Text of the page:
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The Weekend Neos Kosmos : 06 January 2018
DIGITAL.NEOSKOSMOS.COM THE WEEKEND NEOS KOSMOS | SATURDAY 6 JANUARY 2018 19 FICTION song, just as a traditional Cretan of the old Greece. The door to level 13 opened and she enthusiastically sprung into the room. A lanky boy voiced 19. And the elevator responded. 'Enhancement 19 - proudly funded by the Hellenism Foundation – Epirus Legacy.' And all around him pictures of the men and women of the Epirotic societies played. And in his ears he heard about the creation of the Panepirotic Union in 1991; of their achievements, of their struggles, and of their notable members. He had selected this educational module because of his interest in whole foods but had come to understand a people and their way of life. He had travelled virtually through their geography – through Vikos Gorge, up Zagori Forest and down Arachos River. He had experienced its climate – its rain and its clouds. He had assessed the interplay of climate and geography and how it directed the planting of the seasonal vegetables. He had seen goats milked and tsima fished, milk turned to yoghurt, feta turned to tiropita. He had understood the delicate nature of a food system from seed to kitchen, a system that respected the dignity of human, animal, and soil and the final form this took on a plate. His work was now concluding with a study of the link between food and celebrations. As homework he recreated a dish made by a specific region for Christmas. He had made spargana (Τα σπάργανα του Χριστού), a traditional food of Zagarohoria. The night before Christmas these were made with flour and water on a heated stone or metal. Sprinkled with honey, walnuts and almonds, and then piled, symbolising the covers of Christ in the crib. Overnight they absorbed the honey of those above, remaining fluffy and sweet and ready to be offered to visitors. He was excited by his new knowledge and looked forward to making a legacy food for his family this Christmas. The door of level 19 opened and he enthusiastically sprung into the room. A young girl voiced 23. And the elevator responded. 'Enhancement 23 – proudly funded by the Hellenism Foundation – Zakynthos Legacy'. And all around her pictures of the men and women of the Zakynthos Philanthropic Association played. And in her ears she heard about the creation of the Zakynthos Philanthropic Association; of their achievements, of their struggles, and of their notable members. She had selected this educational module because of her interest in poetry but had come to understand a people and their way of life. She had looked over Cavafy as he drew on his personal experience to write Ithaca, tears in his eyes as he considered what he had passed. She gazed at the sky with Elytis and saw him take inspiration for The Sovereign Sun, his chest full of pride for the trials faced by the Hellenic people. As homework she had assessed categories of love; family, friends, possessions, country. Today she would sit next to Dionysios Solomos and peer out into the Ionian Sea, Ottoman ships guns blazing at resistance fighters in the Peloponnese. She would watch him write verse after verse and she would herself write one stanza to match his own. She was excited by today's class. She looked at the world ready to respond in poem. The door to level 23 opened and she enthusiastically sprung into the room. A young man voiced 64. And the elevator responded. 'Enhancement 64 – proudly funded by the Hellenism Foundation – Ithaca Legacy'. And all around him pictures of the men and women of the Ithacan societies played. And in his ears he heard about the creation of the Ithacan Philanthropic Society in 1916; of their achievements, of their struggles, and of their notable members. He had selected this educational module because of his interest in exploration but had come to understand a people and a way of life. He had been there as Caretta Caretta hatched. Run with them into the water and swum out to sea. He had dived into shallow waters of the Ionian Sea to see long-snouted seahorses, rainbow wrasse, and painted combers. He had dived further and found underwater caves, caverns, and reefs. He had swum into ditched fighter planes and sunken submarines; war machines now at one with the ocean bed. He had looked up to see the fisherman of the past, sailing above him on their boats. As homework he had sought to find the true Cave of the Nymphs; the mythical location where Odysseus was abandoned. He had analysed pictures of multiple sites against the text of Homer in the thirteenth book of The Odyssey. His conclusion was that the lake cave of Melissani was the one. Today he would lead a virtual expedition to this location. If he was correct an authentic visit would follow allowing him to actually dive here. He was excited by today's class. He looked at the world with the sense of adventure and wonder it deserved. The door of level 64 opened and he enthusiastically sprung into the room. The enhancement lessons end and the learners exit the building. They each walk out into the anonymity of existence in this antipodean metropolis. Whether they have family links to Greece they do not know. Possibly long ago. Maybe an ancestor on a grandmother's side or a grandfather's side. But they are glad the Greeks arrived in this country. They are glad the Greeks were proud of their traditions. They are glad the Greeks fought to make clubs, to keep them, and to use them to teach their culture. The Hellenic Foundation has enriched their lives. It had allowed them to understand, see, hear, touch, and taste beauties that they would not otherwise have. It has allowed them to know Greece. They are better people for the Greeks coming to this country. The Greek community made a difference to them. And they thank them. They thank those who came three centuries ago. They remember them and they thank them. This picture is repeated all across Melbourne. In hub after hub people walk back to their HUTs smiling for their new experiences. And so the Hellenic Foundation educates. And so the love for Hellenism grows. And Hellenism shines brightly. It flourishes. It enlightens. And it sows. - 2021 is the 200th anni- versary of Greek independence. What do you believe the Greek community of your city should look like? - 2071 is the 250th anni- versary of Greek independence. What do you believe the Greek community of your city should look like?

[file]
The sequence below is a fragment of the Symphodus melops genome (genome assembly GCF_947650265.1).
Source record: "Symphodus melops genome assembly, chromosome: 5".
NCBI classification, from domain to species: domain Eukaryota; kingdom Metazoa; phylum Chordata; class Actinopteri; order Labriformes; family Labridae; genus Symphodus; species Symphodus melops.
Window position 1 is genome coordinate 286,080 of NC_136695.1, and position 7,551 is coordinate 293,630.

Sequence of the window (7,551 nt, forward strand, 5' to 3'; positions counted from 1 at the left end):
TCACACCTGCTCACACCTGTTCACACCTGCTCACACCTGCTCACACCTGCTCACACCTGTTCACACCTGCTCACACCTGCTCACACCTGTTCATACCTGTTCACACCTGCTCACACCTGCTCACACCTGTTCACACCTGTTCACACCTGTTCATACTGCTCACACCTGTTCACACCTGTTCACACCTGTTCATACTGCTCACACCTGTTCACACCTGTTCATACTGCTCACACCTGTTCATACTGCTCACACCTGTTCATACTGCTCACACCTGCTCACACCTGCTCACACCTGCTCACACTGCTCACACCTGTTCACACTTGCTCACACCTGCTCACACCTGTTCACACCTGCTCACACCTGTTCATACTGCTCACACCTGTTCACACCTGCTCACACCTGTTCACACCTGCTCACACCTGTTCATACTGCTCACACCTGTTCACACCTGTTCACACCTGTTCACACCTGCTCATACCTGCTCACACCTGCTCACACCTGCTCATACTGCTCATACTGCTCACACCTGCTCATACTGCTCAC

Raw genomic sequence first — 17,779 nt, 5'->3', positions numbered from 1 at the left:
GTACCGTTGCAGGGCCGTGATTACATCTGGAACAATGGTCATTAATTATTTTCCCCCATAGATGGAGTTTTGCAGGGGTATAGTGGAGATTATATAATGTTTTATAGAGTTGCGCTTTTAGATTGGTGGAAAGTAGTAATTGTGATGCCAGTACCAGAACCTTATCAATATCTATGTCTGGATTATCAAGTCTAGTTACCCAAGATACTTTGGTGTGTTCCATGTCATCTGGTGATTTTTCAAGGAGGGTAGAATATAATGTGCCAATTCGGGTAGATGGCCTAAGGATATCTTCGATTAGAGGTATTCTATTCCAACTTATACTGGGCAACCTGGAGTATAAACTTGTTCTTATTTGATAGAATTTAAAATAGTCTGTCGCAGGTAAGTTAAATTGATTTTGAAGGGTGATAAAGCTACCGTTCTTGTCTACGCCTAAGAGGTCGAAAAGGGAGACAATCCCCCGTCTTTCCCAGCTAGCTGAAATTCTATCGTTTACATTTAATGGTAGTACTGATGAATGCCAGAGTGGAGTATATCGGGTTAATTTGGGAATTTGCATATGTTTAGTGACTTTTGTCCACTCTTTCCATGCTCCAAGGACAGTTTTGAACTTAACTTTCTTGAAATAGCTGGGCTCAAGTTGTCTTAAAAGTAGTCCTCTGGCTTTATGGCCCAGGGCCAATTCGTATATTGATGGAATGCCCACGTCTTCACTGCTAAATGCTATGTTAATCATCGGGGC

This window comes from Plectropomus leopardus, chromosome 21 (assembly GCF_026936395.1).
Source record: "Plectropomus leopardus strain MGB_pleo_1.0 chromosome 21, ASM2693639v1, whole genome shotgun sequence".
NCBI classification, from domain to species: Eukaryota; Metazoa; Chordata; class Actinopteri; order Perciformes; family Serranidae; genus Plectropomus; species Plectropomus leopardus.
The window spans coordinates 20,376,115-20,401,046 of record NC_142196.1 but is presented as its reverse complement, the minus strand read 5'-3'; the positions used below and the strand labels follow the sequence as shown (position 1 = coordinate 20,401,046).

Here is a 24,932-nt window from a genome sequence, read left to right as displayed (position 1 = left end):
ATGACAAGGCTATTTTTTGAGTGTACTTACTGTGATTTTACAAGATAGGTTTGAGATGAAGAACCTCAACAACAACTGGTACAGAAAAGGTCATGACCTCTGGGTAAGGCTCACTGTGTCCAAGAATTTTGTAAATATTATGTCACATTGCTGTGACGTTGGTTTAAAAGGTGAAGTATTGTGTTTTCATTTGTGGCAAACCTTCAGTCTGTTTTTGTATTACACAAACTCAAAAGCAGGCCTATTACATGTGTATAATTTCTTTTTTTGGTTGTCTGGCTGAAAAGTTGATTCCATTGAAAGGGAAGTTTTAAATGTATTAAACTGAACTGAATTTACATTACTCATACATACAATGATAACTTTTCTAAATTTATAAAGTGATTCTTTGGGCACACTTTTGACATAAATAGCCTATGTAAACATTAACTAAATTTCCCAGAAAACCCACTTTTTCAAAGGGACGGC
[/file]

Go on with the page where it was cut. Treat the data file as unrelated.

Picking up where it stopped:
23 December 2017
13 January 2018